The government has injected another $23 million through the Rural Development Bank (RDB) to provide loans to rice mills and exporters who lack working capital to buy rice from farmers in the up-coming harvest season and stabilise the rice price.
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RDB’s CEO Kao Thach said yesterday that mills and exporters who meet the criteria may apply for the loans without discrimination.
“We hope that the total of $50 million of government emergency loans would stabilise the rice price during the harvest season because most rice mills and rice exporters still have working capital to purchase rice from farmers in this new harvest season,” Mr Thach said.
He said that the rice harvest season starts in September, so the new loan would help to stabilise prices.
The government has also approved another $15 million to RDB to work with private partners to build silos and warehouses in Kampong Thom, Prey Veng and Takeo provinces, Mr Thach said.
“Besides the western provinces such Battambang, Banteay Meanchey, Pailin and Pursat, the government found that Kampong Thom, Prey Veng and Takeo provinces also have the potential to produce rice, so we have to build warehouses and silos in that area,” Mr Thach said.
“As planned, we want the capacity of the warehouses to store from 50,000 tonnes to 100,000 tonnes and silos to dry from 1,500 tonnes, but sizes would be changed according to the price and infrastructure of the silo and warehouse.”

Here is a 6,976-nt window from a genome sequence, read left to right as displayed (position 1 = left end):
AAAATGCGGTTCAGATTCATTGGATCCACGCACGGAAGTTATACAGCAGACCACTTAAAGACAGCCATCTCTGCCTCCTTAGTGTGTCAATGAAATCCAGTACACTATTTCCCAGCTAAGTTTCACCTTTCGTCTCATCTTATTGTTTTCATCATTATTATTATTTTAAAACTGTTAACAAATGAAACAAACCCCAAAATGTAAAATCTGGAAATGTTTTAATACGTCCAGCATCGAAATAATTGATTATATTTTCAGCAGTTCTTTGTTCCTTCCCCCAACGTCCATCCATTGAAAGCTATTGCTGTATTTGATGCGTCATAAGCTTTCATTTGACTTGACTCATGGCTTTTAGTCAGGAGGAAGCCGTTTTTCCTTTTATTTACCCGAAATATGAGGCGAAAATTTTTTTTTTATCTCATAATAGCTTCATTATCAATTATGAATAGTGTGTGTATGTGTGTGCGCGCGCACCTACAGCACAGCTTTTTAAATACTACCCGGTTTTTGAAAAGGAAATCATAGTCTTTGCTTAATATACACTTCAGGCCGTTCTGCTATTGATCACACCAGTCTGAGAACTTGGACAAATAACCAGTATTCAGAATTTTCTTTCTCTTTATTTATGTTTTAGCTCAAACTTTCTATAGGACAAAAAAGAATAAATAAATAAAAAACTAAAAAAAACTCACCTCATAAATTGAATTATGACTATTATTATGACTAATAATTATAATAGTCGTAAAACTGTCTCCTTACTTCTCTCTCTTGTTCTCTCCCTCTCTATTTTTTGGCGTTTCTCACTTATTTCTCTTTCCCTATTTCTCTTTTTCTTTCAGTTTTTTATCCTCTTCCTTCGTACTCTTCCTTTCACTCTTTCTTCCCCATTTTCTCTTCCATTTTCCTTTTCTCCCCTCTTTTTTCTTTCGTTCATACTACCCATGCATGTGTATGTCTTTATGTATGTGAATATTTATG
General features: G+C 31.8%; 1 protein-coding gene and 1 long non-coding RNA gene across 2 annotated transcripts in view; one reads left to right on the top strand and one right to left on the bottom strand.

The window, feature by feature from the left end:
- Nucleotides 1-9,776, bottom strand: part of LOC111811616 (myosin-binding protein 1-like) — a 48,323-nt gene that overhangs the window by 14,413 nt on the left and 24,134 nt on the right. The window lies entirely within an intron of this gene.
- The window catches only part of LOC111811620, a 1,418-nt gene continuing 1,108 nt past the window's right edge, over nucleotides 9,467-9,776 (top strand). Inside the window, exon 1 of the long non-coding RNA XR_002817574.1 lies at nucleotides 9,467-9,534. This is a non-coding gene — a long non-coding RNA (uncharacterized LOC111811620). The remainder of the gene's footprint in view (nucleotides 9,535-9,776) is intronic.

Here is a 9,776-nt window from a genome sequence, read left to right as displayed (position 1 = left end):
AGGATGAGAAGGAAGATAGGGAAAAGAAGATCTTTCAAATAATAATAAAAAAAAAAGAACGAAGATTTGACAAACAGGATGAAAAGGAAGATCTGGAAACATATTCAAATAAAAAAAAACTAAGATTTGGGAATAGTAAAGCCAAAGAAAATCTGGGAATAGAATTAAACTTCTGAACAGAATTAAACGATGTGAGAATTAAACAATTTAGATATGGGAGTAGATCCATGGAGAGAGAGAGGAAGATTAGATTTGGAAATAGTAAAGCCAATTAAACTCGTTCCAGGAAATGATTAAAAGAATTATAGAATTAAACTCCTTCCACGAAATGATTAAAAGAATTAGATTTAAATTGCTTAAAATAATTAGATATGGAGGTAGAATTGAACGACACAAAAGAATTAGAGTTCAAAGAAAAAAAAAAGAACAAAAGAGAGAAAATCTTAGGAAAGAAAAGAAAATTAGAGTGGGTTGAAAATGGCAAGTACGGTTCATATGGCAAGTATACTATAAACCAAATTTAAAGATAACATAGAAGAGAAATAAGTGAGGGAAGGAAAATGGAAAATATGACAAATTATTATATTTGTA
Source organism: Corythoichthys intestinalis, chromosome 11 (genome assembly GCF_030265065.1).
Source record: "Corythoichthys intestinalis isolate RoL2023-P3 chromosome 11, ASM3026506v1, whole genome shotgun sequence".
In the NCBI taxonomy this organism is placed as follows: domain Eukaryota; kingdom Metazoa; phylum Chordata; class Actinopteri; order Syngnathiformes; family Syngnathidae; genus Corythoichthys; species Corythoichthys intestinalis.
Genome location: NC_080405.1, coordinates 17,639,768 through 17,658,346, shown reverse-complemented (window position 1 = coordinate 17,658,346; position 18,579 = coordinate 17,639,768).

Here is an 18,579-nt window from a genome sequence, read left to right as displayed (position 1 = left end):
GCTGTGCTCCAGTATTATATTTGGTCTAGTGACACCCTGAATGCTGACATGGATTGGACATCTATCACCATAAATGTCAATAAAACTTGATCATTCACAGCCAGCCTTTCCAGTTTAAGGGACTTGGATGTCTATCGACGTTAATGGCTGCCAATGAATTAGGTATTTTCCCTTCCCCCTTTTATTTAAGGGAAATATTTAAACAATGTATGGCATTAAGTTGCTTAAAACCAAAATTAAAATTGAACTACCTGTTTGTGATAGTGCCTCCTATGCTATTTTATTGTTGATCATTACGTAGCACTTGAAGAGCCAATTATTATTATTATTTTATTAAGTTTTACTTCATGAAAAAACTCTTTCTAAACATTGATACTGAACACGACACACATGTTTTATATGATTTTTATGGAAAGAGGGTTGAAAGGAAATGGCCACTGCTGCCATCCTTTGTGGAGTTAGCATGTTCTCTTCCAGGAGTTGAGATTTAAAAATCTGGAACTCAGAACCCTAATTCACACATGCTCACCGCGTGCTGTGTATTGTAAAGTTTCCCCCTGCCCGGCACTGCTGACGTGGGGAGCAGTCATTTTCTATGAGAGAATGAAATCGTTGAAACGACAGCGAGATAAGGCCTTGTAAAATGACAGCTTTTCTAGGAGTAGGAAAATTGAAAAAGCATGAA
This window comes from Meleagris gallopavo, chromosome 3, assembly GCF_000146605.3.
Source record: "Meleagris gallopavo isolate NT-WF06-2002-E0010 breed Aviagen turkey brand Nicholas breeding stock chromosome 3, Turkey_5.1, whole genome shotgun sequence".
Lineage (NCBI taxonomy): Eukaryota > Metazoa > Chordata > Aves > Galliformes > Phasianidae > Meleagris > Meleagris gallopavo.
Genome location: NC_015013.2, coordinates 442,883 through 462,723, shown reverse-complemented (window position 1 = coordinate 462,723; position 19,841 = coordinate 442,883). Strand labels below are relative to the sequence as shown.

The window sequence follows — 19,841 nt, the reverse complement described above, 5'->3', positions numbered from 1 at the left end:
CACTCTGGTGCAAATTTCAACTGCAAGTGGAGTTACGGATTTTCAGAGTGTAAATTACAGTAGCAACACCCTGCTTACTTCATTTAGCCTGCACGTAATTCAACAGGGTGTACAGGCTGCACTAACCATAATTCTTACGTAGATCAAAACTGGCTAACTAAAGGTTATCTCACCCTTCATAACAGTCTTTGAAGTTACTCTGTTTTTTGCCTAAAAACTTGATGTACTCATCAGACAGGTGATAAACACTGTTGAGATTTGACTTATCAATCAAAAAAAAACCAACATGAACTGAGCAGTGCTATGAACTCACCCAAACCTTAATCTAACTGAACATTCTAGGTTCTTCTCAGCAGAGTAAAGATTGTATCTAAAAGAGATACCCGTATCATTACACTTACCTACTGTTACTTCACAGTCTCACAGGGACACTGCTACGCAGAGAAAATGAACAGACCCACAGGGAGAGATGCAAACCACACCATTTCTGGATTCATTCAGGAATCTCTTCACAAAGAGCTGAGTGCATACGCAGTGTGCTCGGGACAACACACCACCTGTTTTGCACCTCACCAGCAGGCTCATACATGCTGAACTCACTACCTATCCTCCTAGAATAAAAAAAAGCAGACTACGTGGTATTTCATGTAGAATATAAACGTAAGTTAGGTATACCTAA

He added that the government had approved $30 million to build warehouses and silos for the rice sector.
In April, the government conducted a $15 million bidding contract to build a 3,000-tonne silo facility and 200,000-tonne rice warehouse. Cambodia Rice Bank won the contract for the facilities in Battambang.
The silo is expected to be finished by the end of the year and the warehouse will be fully operational for the 2018 harvest season.
Phou Puy, CEO of the Cambodia Rice Bank, said that once the facility is ready, it will help stabilise prices during the harvest season and will benefit farmers in Battambang, Banteay Meanchey, Pursat and Siem Reap provinces.
“We spent about $5 million on machines and other facilities for silos and all of these facilities will be installed in July,” Mr Puy said.
He said the Cambodia Rice Bank also signed two other agreements with Taiwan’s Agrosun Co. and Thailand’s International Rice Engineering Co. to supply machinery for the silos.
Mr Puy said farmers would no longer have concerns about rice production and price fluctuations after harvests. The rice, he said, could be stored when prices were low and released to be sold when prices recovered.
Mr Thach said that silos and warehouses in Kampong Thom, Prey Veng and Takeo would be smaller than in Battambang, but investment would be expanded in future in these strategic rice-growing areas.
Nguon Sokha, secretary of state at the Finance Ministry, said the government through the ministry had decided to inject more capital to the RDB to provide loans to all key players in the agricultural production chain – from farming communities, processing factories to exporters and microfinance institutions.